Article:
The Soviet Union yesterday labeled H. R. Haldeman's assertions of a Soviet plan to launch a nuclear strike against China with U.S. assistance "a lie from beginning to end."
The statement, issued by Tass, the official Soviet news agency, called the account by the aide to former president Nixon "provocative invention." It reports that both former secretary of state William P. Rogers and then-national security adviser Henry Kissinger "most resolutely refuted these inventions."
Tass adds, "nevertheless, some American newspapers continue spreading the fabrication."
Haledman, in his account of his years in the Nixon White House as the president's top personal assistant, wrote that Nixon turned down a Soviet proposal in 1969 that the two superpowers together attack and destroy China's new nuclear weapons manufacturing facilities.
Tass declared that "in reality, any Soviet proposal of this kind was out of the question," saying it was against Soviet foreign policy.
"It is also known that the Soviet Union proposed to China concluding a special treaty on the nonuse of force" around the same time, Tass says.
Informed Western diplomatic sources here speculated that such an initiative on the part of the Soviets was "possible" in 1969. At that time, the sources pointed out, the Chinese nuclear facilities were believed to be poorly defended and vulnerable to attack. The Soviets had moved strong forces to their frontier with China ofter a series of border clashes.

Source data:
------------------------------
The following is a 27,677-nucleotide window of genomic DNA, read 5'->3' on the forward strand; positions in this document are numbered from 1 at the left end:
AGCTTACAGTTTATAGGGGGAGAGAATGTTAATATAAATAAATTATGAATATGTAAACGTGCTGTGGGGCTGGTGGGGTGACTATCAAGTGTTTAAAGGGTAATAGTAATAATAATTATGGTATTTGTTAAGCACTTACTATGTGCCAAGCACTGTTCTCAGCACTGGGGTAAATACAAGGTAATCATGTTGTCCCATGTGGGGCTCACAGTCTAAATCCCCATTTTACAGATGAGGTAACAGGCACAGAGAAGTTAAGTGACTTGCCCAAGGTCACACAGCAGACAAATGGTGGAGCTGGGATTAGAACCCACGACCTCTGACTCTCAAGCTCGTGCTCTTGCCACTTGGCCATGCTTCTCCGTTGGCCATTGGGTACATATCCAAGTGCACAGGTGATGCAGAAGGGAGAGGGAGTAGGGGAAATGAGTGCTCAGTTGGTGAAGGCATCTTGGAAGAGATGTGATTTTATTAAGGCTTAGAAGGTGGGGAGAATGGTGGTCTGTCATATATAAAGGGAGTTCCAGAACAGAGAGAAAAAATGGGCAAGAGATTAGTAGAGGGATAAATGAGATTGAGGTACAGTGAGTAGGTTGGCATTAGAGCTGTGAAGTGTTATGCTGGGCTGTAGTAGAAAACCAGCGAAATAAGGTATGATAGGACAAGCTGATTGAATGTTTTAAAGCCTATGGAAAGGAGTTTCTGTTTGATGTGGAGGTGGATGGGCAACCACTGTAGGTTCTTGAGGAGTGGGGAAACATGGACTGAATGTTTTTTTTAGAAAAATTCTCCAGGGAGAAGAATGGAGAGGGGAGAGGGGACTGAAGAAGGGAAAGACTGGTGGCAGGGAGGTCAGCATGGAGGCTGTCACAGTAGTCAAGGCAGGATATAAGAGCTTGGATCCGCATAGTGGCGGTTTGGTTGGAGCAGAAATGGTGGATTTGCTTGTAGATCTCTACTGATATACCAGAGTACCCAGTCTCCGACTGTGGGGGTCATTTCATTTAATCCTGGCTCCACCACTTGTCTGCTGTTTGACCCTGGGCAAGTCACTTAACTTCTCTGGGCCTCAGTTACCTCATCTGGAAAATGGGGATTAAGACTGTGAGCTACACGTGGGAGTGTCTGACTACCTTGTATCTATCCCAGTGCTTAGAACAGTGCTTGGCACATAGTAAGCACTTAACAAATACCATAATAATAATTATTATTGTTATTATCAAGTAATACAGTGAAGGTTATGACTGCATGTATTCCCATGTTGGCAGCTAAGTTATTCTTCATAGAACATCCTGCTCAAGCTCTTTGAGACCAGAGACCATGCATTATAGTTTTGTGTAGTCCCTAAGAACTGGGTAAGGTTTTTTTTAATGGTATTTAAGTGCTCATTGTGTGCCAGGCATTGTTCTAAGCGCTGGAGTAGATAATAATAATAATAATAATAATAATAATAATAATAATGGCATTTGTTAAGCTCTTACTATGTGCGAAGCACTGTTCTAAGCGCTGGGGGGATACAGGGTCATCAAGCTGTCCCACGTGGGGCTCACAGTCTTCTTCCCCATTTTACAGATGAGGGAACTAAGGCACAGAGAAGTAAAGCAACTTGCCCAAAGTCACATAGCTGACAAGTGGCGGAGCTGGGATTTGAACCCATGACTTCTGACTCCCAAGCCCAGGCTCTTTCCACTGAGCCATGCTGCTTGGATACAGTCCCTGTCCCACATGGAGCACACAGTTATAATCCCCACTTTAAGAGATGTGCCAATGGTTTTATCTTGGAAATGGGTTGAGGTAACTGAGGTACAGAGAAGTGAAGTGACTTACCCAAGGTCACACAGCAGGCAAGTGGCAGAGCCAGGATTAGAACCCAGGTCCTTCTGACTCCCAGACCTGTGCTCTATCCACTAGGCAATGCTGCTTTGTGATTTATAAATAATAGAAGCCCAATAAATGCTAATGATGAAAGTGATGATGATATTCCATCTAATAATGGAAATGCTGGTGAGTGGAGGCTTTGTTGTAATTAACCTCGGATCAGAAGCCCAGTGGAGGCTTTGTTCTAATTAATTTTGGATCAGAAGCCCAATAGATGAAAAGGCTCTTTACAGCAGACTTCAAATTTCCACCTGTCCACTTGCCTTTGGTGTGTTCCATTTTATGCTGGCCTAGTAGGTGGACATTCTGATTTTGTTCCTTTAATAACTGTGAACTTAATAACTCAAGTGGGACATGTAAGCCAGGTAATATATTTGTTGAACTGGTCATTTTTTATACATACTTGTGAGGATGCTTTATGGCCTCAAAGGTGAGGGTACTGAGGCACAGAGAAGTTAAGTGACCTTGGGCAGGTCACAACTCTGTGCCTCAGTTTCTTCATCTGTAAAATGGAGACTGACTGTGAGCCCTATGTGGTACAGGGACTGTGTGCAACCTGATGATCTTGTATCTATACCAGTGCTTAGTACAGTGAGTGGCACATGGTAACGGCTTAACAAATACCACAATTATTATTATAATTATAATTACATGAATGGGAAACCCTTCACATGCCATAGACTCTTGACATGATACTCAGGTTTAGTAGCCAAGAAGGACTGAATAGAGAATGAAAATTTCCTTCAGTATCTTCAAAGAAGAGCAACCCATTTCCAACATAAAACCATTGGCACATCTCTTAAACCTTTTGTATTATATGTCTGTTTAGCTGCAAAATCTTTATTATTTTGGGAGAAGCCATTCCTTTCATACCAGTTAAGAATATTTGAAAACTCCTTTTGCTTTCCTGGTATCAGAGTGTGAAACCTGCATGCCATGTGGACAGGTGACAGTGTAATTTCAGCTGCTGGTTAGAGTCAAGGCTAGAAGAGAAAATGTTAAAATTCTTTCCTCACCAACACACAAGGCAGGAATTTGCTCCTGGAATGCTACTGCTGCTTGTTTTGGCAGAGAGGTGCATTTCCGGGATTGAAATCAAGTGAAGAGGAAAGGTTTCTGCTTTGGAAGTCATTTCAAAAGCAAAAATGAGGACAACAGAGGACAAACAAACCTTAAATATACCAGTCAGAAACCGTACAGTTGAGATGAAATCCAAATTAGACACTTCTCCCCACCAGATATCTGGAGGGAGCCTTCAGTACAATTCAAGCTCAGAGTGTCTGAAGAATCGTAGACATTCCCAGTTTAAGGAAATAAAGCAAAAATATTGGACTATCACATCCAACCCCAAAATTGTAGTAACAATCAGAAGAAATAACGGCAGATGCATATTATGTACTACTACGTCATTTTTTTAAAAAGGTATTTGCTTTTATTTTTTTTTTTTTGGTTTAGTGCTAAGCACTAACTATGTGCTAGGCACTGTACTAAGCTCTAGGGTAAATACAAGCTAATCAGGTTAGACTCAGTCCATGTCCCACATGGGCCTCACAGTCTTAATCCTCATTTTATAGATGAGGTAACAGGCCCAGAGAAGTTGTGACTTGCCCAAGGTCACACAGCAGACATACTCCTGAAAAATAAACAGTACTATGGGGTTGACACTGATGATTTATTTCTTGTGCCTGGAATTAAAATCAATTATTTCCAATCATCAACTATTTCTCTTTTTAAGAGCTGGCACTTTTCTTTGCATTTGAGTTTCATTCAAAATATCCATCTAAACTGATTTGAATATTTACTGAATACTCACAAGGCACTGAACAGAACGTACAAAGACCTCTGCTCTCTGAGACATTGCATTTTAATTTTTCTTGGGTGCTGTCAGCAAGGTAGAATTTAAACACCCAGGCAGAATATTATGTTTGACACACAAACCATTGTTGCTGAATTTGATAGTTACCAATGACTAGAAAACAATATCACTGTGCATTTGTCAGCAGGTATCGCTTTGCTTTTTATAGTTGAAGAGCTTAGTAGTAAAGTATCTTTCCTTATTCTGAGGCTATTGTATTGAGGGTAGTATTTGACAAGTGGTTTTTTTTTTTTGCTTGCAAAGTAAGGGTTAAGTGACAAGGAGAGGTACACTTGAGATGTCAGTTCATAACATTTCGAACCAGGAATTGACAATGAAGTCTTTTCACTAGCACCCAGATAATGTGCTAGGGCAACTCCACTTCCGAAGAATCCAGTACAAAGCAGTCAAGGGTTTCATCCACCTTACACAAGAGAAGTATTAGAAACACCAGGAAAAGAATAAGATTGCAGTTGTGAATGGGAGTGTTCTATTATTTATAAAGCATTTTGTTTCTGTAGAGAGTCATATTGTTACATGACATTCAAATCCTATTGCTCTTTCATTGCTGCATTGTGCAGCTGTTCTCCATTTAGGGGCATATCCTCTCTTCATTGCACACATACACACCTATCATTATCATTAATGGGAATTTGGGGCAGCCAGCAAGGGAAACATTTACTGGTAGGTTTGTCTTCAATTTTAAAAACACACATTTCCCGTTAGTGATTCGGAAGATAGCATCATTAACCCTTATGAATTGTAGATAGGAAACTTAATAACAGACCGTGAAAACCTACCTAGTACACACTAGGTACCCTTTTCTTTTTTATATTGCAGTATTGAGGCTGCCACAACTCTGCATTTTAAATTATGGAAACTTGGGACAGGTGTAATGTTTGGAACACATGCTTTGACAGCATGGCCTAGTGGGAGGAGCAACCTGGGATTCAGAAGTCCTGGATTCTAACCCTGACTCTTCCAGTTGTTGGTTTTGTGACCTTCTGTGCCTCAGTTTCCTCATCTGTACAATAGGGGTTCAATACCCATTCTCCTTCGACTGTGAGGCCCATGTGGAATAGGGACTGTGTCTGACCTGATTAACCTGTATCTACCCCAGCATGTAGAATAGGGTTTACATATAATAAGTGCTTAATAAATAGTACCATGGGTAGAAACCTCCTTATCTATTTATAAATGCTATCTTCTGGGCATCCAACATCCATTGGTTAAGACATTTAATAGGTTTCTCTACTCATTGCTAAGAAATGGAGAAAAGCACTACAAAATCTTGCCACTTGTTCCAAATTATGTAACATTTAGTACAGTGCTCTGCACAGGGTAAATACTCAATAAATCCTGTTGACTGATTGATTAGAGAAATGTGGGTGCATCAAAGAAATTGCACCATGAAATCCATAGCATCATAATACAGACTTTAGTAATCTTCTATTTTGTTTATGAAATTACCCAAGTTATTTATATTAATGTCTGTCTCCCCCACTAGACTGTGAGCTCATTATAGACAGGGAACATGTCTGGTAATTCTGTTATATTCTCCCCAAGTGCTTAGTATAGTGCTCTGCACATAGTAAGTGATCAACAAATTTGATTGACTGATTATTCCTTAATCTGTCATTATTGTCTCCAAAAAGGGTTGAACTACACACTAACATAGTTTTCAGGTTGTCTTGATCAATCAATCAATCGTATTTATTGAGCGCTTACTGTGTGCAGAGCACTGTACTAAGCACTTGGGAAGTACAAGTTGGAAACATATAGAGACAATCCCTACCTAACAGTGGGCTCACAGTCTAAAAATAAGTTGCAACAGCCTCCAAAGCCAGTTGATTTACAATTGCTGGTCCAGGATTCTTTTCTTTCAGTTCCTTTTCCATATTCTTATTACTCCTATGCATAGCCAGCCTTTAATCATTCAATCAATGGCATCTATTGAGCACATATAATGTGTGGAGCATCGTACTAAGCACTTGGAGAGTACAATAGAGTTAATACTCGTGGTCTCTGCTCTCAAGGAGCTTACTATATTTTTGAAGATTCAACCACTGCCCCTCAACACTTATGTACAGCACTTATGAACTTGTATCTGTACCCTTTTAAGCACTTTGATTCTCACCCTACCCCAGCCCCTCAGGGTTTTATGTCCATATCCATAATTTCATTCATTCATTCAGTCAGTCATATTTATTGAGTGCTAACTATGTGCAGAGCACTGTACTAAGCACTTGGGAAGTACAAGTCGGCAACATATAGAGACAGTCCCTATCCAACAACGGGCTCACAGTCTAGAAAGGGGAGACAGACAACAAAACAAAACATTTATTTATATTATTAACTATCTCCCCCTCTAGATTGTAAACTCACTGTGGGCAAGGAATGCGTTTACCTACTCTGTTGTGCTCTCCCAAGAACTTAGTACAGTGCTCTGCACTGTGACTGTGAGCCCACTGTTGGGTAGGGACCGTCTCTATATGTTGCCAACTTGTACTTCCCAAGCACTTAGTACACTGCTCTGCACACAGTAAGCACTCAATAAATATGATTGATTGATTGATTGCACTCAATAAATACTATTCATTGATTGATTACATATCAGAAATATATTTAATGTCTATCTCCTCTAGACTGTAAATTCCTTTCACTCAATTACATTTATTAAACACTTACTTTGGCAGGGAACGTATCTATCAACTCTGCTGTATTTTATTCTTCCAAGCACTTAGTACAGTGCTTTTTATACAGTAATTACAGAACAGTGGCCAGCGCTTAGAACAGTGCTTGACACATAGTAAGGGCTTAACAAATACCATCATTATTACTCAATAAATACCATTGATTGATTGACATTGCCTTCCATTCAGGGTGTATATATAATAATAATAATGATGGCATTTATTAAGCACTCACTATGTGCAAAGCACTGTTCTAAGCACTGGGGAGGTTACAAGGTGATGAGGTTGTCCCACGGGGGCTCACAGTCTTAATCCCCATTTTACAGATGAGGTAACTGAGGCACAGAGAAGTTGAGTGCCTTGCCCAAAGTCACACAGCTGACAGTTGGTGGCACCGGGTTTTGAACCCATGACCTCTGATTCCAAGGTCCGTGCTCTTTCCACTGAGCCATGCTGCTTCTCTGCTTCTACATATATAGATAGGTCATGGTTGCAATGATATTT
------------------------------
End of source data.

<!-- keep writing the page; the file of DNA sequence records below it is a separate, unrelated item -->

One source here asserted that there has been speculation in the U.S. intelligence community that the Poltburo were asked to vote on such an operation in 1969 and vetoed it. There is no way to measure the veracity of such a claim, except to record that the source inists that the speculation predated Haldeman's assertions by many months.
In general, the official Soviet view of the Watergate scandal has been that it was a sinister effort to victimize Nixon because he had achieved detente with the Soviet Union, angering powerful, conservative elements in the American power structure.